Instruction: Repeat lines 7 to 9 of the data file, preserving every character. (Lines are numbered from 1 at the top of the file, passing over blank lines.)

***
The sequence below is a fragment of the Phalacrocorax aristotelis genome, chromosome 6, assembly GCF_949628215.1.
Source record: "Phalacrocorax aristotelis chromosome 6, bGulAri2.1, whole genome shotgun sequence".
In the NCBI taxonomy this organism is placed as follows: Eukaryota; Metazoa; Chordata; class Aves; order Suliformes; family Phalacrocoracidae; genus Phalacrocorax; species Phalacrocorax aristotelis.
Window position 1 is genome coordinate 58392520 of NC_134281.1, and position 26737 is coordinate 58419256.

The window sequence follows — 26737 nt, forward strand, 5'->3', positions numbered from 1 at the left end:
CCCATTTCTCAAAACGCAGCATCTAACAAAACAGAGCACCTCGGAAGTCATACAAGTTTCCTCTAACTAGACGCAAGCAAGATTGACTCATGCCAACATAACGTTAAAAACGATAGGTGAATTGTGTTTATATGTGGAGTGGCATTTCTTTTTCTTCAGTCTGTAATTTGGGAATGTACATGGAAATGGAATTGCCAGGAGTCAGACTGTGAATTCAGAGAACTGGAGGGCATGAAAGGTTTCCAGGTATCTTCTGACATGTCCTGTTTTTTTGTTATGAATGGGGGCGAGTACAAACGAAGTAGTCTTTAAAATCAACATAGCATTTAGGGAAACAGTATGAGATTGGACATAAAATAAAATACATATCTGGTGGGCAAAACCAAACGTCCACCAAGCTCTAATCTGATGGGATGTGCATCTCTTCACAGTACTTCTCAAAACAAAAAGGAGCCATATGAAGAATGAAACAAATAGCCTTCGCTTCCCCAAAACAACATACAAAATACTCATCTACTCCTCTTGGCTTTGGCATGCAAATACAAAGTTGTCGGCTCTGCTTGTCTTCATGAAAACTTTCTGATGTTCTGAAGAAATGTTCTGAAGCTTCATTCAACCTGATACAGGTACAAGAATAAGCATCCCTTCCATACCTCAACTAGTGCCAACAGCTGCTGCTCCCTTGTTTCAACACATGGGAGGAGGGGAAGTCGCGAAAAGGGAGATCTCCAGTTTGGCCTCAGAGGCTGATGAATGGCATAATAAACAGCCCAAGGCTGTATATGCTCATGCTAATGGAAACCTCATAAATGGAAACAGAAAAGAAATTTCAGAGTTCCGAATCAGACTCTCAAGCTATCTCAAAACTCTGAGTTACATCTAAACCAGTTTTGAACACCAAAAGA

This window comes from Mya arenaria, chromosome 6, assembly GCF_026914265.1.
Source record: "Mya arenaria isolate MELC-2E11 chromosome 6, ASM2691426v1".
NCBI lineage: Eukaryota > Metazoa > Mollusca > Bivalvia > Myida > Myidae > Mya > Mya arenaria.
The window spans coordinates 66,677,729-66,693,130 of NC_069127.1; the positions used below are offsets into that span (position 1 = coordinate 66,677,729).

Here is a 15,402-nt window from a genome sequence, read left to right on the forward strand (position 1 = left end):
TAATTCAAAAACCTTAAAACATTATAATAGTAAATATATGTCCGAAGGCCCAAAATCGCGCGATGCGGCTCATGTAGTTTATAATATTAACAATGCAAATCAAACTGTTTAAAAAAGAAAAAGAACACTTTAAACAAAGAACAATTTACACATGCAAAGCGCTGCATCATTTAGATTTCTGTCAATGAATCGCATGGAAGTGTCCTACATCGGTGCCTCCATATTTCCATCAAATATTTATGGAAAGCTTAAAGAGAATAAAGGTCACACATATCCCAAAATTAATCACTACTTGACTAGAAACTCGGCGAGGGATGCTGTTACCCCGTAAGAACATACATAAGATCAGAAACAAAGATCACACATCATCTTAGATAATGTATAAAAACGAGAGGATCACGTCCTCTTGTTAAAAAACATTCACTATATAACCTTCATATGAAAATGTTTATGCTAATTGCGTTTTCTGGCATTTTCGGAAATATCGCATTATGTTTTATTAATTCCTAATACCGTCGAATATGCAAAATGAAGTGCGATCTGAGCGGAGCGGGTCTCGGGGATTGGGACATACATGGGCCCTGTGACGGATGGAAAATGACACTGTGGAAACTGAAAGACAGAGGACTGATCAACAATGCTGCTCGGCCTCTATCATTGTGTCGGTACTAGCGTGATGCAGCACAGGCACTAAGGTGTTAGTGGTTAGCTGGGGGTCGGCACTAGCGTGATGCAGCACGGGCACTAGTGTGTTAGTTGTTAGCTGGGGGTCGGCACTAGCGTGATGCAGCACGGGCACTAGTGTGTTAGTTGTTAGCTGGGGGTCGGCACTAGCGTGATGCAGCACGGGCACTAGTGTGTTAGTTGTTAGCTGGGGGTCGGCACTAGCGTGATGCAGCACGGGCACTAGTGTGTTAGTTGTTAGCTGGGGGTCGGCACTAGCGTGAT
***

This window comes from Mya arenaria, chromosome 6, assembly GCF_026914265.1.
Source record: "Mya arenaria isolate MELC-2E11 chromosome 6, ASM2691426v1".
NCBI lineage: Eukaryota > Metazoa > Mollusca > Bivalvia > Myida > Myidae > Mya > Mya arenaria.